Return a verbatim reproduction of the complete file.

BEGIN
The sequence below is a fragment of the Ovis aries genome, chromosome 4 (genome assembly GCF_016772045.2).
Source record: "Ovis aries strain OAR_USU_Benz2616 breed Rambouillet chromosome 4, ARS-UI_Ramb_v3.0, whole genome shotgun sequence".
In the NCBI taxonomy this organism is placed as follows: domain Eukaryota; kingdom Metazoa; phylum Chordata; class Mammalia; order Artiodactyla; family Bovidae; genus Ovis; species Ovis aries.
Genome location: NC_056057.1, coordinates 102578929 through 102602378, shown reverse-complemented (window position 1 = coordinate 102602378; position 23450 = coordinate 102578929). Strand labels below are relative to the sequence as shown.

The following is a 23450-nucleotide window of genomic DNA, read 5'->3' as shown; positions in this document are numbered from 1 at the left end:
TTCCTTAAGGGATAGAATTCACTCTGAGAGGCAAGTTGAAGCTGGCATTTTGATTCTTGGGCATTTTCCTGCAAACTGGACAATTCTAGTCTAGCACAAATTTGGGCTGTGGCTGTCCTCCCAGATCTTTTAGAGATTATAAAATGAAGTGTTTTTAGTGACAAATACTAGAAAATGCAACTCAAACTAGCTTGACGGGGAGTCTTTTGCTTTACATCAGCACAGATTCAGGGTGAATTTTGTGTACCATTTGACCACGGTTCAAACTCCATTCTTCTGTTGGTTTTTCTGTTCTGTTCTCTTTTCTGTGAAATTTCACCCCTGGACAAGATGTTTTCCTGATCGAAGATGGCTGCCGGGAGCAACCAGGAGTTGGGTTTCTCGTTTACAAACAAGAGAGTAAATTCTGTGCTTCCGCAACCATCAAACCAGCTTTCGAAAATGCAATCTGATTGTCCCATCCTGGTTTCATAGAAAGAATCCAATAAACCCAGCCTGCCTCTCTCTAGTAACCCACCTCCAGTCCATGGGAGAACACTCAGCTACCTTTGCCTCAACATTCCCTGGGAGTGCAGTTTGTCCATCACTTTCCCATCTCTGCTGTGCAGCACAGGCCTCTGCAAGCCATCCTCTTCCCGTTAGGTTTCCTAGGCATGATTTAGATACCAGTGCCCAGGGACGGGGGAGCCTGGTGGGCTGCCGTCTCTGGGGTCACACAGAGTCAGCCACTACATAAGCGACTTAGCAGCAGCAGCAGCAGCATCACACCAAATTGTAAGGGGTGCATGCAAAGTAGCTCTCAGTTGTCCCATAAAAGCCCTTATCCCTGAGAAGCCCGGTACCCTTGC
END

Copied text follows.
The sequence below is a fragment of the Ovis aries genome, chromosome 4 (genome assembly GCF_016772045.2).
Source record: "Ovis aries strain OAR_USU_Benz2616 breed Rambouillet chromosome 4, ARS-UI_Ramb_v3.0, whole genome shotgun sequence".
In the NCBI taxonomy this organism is placed as follows: domain Eukaryota; kingdom Metazoa; phylum Chordata; class Mammalia; order Artiodactyla; family Bovidae; genus Ovis; species Ovis aries.
Genome location: NC_056057.1, coordinates 102578929 through 102602378, shown reverse-complemented (window position 1 = coordinate 102602378; position 23450 = coordinate 102578929). Strand labels below are relative to the sequence as shown.

The following is a 23450-nucleotide window of genomic DNA, read 5'->3' as shown; positions in this document are numbered from 1 at the left end:
TTCCTTAAGGGATAGAATTCACTCTGAGAGGCAAGTTGAAGCTGGCATTTTGATTCTTGGGCATTTTCCTGCAAACTGGACAATTCTAGTCTAGCACAAATTTGGGCTGTGGCTGTCCTCCCAGATCTTTTAGAGATTATAAAATGAAGTGTTTTTAGTGACAAATACTAGAAAATGCAACTCAAACTAGCTTGACGGGGAGTCTTTTGCTTTACATCAGCACAGATTCAGGGTGAATTTTGTGTACCATTTGACCACGGTTCAAACTCCATTCTTCTGTTGGTTTTTCTGTTCTGTTCTCTTTTCTGTGAAATTTCACCCCTGGACAAGATGTTTTCCTGATCGAAGATGGCTGCCGGGAGCAACCAGGAGTTGGGTTTCTCGTTTACAAACAAGAGAGTAAATTCTGTGCTTCCGCAACCATCAAACCAGCTTTCGAAAATGCAATCTGATTGTCCCATCCTGGTTTCATAGAAAGAATCCAATAAACCCAGCCTGCCTCTCTCTAGTAACCCACCTCCAGTCCATGGGAGAACACTCAGCTACCTTTGCCTCAACATTCCCTGGGAGTGCAGTTTGTCCATCACTTTCCCATCTCTGCTGTGCAGCACAGGCCTCTGCAAGCCATCCTCTTCCCGTTAGGTTTCCTAGGCATGATTTAGATACCAGTGCCCAGGGACGGGGGAGCCTGGTGGGCTGCCGTCTCTGGGGTCACACAGAGTCAGCCACTACATAAGCGACTTAGCAGCAGCAGCAGCAGCATCACACCAAATTGTAAGGGGTGCATGCAAAGTAGCTCTCAGTTGTCCCATAAAAGCCCTTATCCCTGAGAAGCCCGGTACCCTTGC